Chẳng biết từ đâu, hình ảnh một vũ trụ quay quay nhảy đến trong đầu. Rồi thì thế nào nếu hai vũ trụ va vào nhau? Hai thiên hà va vào nhau? Hai hành tinh va vào nhau? Sẽ vỡ ra và rồi chẳng còn gì ý nghĩa nữa. Thật sự. Cứ nghĩ nếu như trong một thứ bé tí teo như nguyên tử cũng có bao nhiêu là hạt, biết đâu cả vũ trụ cũng chỉ là một thứ hạt trong một nguyên tử, nguyên tử của một hạt cát dưới biển một thế giới nào, hay trong cục phân đang trôi theo dòng nước xối ở một bệ xí nào. Lúc ấy, rõ ràng là hạt cát ấy hay cục phân ấy, không ai ở đây hiểu được. Làm sao hiểu được thứ lớn nhường ấy, nếu cả vũ trụ chỉ là một cái hạt, trong một nguyên tử, trong một hạt cát hay trong cục phân ấy. Thực ra, hạt cát ở đại dương nghe đẹp hơn cục phân. Nhỉ?

Thế rồi, tự nhiên đầu óc lại lang thang nhớ lại buổi trình diễn thơ chỉ mấy tiếng trước. Rồi tưởng tượng: ta sẽ làm gì nếu lọt vào vòng trong ở Hà Nội? Thực ra, việc viết lách và bình luận, và chia sẻ với người hướng dẫn về ý tưởng, về cái gì làm đầu óc có những hình ảnh đó, ý ở chỗ này chỗ kia là gì, thì rất thú vị. Nhưng khi lên sân khấu, thì đã là một cái gì đó thật khác. Hết cả cảm xúc, hết cả tự nhiên. 😀 Chả hiểu sao…

Lâu lắm rồi mới viết bằng tiếng Việt. Khi bắt đầu viết bằng tiếng Anh, nó trở thành thói quen, các câu cứ thế nhảy múa trong đầu bằng tiếng Anh trước, viết ra, đôi khi tra lại từ điển, đôi lúc sai. Tiếng Pháp thì ít tự nhiên hơn, tra từ điển nhiều hơn.

Chả hiểu sao, một ngày dài ơi là dài, cứ nằm nghe chuông gió kêu rồi nghĩ đến cái vũ trụ là cái hạt gì đó trong một nguyên tử trong một cục phân, hay một hạt cát?

On ne s’aime jamais. N’est pas?

Je me couche dans mon lit, mes yeux fermé, il me semble que l’obscurité dans laquelle je suis plongé est interminable. Je resens encore le goût sucré de la bière persister sur ma langue. Je m’abandonne à la fête d’étoiles de l’intrus. Les bruits dans ma tête n’ont pas aucune forme, en train de mourrir à l’instant où ils sont nés.

On ne s’aime jamais. C’est pour le désir de posseder quelqu’un d’autre, le besoin de satisfaire son ego que l’on se tombe amoureux. Quand on entre une phase de l’amour non partagé, on est triste, pitoyable, on a beaucoup de chagrin parce que la personne qu’on aime n’éprouve pas les même sentiments à l’égard de nous. On est triste de notre part, pas de la part de l’autre. Même quand on a un amour réciproque, on ne dit pas “l’un que j’aime”, mais on dit “mon amant” “ma chérie” “mon petit ami”, qui attribuent un sens de possession, que, à son tour, on fait de notre mieux de toujours conserver, pour lequel des menaces sont inacceptables. Les escarmouches sont pour but de démontrer et rétablir l’ego et le sens. Et on a des attents, des déceptions et tous ça. Parfois, on se trouve qu’on est perdu, le passé déserté, les pensées interdites et délaissées, pour l’échange des plusieurs produits chimiques qui s’interagissent dans notres cerveaux et corps, dopamine par exemple.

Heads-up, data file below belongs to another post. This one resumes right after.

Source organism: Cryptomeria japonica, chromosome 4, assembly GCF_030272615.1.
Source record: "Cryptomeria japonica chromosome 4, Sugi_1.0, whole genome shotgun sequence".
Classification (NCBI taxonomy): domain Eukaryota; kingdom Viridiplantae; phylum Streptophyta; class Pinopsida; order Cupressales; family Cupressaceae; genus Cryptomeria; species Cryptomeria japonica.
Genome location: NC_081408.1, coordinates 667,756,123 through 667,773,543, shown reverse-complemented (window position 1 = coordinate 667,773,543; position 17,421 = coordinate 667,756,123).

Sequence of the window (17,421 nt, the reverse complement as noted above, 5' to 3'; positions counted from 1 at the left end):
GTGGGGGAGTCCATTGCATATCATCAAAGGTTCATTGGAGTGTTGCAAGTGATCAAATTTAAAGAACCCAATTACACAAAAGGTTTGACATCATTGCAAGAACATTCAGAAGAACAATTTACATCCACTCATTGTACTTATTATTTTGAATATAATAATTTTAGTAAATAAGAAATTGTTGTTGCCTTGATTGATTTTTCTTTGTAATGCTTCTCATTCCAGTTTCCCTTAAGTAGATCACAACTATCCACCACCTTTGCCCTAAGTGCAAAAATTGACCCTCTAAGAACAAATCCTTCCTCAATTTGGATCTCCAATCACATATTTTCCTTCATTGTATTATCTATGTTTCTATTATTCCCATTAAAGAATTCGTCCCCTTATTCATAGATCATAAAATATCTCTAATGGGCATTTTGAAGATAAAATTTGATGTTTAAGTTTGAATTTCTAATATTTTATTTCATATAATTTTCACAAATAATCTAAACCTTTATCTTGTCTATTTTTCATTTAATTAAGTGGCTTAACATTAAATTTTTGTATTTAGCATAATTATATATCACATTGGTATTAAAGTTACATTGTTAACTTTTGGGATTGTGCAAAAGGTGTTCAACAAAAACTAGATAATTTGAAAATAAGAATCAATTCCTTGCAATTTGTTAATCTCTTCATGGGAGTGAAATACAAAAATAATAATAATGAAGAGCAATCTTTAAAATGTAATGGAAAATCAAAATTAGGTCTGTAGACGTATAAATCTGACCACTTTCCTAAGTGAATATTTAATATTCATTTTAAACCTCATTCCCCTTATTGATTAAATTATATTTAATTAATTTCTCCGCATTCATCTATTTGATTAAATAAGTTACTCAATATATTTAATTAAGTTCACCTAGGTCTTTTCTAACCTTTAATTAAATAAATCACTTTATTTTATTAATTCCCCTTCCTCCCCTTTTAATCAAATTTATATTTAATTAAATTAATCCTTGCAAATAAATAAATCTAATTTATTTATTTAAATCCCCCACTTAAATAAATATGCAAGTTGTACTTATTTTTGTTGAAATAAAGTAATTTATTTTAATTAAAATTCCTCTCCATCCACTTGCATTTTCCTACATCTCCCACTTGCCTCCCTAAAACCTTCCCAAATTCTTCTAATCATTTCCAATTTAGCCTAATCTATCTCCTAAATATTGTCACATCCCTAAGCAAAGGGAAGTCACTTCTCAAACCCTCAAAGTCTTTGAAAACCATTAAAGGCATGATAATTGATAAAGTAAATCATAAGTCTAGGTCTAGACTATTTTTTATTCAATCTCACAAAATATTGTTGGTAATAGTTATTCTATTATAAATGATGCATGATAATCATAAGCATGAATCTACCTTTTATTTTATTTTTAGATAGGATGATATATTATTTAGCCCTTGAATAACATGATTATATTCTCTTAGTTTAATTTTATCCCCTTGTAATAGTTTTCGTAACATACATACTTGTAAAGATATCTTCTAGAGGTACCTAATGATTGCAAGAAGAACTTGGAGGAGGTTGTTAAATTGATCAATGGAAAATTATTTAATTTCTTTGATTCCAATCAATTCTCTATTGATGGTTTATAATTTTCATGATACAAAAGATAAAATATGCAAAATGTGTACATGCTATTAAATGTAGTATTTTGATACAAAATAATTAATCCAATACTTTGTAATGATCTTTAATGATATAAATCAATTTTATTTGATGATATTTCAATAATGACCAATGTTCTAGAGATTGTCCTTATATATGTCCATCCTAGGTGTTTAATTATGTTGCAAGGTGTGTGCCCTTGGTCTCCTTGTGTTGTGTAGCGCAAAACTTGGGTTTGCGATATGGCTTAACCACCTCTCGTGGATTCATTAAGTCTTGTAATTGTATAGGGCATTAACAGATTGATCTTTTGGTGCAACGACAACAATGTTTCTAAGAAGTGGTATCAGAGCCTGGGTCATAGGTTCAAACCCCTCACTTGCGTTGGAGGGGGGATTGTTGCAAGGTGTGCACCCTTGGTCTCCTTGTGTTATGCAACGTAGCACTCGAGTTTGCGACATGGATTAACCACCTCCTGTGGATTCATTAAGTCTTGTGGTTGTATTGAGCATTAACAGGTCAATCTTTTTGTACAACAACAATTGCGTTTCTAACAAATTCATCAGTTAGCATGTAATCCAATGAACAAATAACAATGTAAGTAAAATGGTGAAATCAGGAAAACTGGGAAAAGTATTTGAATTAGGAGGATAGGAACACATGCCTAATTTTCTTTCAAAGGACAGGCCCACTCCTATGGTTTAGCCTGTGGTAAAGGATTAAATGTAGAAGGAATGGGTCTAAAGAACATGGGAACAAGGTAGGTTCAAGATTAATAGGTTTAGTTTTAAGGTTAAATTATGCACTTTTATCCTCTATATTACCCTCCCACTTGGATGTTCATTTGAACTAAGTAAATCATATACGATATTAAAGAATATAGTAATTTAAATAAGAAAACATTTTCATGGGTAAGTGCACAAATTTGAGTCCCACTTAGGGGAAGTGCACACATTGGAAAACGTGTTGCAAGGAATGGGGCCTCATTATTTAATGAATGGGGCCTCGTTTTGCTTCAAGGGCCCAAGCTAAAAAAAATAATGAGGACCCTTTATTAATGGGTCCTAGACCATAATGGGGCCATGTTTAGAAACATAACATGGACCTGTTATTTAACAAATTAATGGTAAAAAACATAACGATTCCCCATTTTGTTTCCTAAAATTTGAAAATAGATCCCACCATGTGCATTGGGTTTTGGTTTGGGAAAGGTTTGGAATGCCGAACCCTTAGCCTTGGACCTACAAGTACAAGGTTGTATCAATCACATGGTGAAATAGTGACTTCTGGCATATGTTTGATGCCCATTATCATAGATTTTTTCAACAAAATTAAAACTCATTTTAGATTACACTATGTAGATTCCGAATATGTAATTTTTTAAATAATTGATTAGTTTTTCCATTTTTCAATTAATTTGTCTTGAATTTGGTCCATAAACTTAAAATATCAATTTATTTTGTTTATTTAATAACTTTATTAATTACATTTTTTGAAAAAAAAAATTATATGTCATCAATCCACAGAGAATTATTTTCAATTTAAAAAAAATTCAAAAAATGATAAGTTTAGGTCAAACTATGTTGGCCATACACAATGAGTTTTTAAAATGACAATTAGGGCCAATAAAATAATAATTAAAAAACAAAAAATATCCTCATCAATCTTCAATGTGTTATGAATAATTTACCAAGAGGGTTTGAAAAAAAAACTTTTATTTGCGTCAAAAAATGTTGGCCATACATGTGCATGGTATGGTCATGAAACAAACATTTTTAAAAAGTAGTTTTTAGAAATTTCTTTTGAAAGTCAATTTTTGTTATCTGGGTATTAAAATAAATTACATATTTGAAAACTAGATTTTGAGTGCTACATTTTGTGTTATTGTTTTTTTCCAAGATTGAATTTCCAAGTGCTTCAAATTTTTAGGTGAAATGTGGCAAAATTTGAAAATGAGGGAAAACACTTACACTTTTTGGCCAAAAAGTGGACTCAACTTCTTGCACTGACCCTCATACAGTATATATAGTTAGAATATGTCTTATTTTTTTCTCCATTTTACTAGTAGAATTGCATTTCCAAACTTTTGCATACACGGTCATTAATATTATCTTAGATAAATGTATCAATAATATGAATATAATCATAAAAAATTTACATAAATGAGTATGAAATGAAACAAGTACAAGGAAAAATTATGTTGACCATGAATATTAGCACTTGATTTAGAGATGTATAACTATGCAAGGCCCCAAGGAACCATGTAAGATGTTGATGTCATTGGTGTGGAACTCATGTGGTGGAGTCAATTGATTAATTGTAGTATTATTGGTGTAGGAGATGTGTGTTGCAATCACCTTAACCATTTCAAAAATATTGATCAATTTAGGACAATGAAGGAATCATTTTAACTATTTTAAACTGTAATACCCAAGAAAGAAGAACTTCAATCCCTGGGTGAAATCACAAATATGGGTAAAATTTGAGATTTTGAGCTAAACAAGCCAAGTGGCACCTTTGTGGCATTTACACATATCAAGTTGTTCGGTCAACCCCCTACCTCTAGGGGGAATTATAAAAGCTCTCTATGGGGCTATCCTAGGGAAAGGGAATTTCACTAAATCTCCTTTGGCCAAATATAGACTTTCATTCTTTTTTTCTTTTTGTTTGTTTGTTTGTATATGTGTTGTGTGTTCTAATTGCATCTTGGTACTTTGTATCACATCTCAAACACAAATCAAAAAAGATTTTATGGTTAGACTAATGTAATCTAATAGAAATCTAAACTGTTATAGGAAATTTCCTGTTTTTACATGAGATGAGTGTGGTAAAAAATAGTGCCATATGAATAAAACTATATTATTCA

Quand lui, la personne qu’on aime, il est mort, on pleure, à chaudes larmes, même si on ne comprend pas comment la mort importe à lui, mais on pleure parce qu’il nous quitte, et depuis ce jour, on est seule dans ce monde, on pleure pour notre angoisse, notre solitude et notre choc par la tragédie. C’est sa mort quand même, pas la nôtre.

Après tout, on est égoïste. Ce qu’on aime est soi-même seulement, sa position imprenable d’un gagnant, d’un vainqueur.

On ne s’aime jamais. N’est pas?

Est-on un seau de chair, moulé et marchant?


Sometimes, it is, in fact, how trains of thoughts are running in my head. Sometimes I would be wondering if there are any other ways around to interpret it. Yesterday evening while I was washing and then hanging my clothes, I stood upright for a moment or two, to watch the vault of the sky at night already to find out that it was not totally dark but there was some red hue in it, reflecting something mysterious. A breeze was drifting when I came back to my room to go to bed in some minutes that followed.

Un autre

dans ma chair le temps passe, en soufflant

vers la vide le miel du matin s’écoulait

le soleil brille

en pente, les poussières volent au vent

les corps sombres rassemblant

“Est-il beau?” – il m’a demandé, un autre

Qui m’apportera les fruits d’été


dans le forêt au paradis

mes jours se fanent

tremblant, par terre

ponctuel, d’un éclair au rendez-vous dans la peau éphémère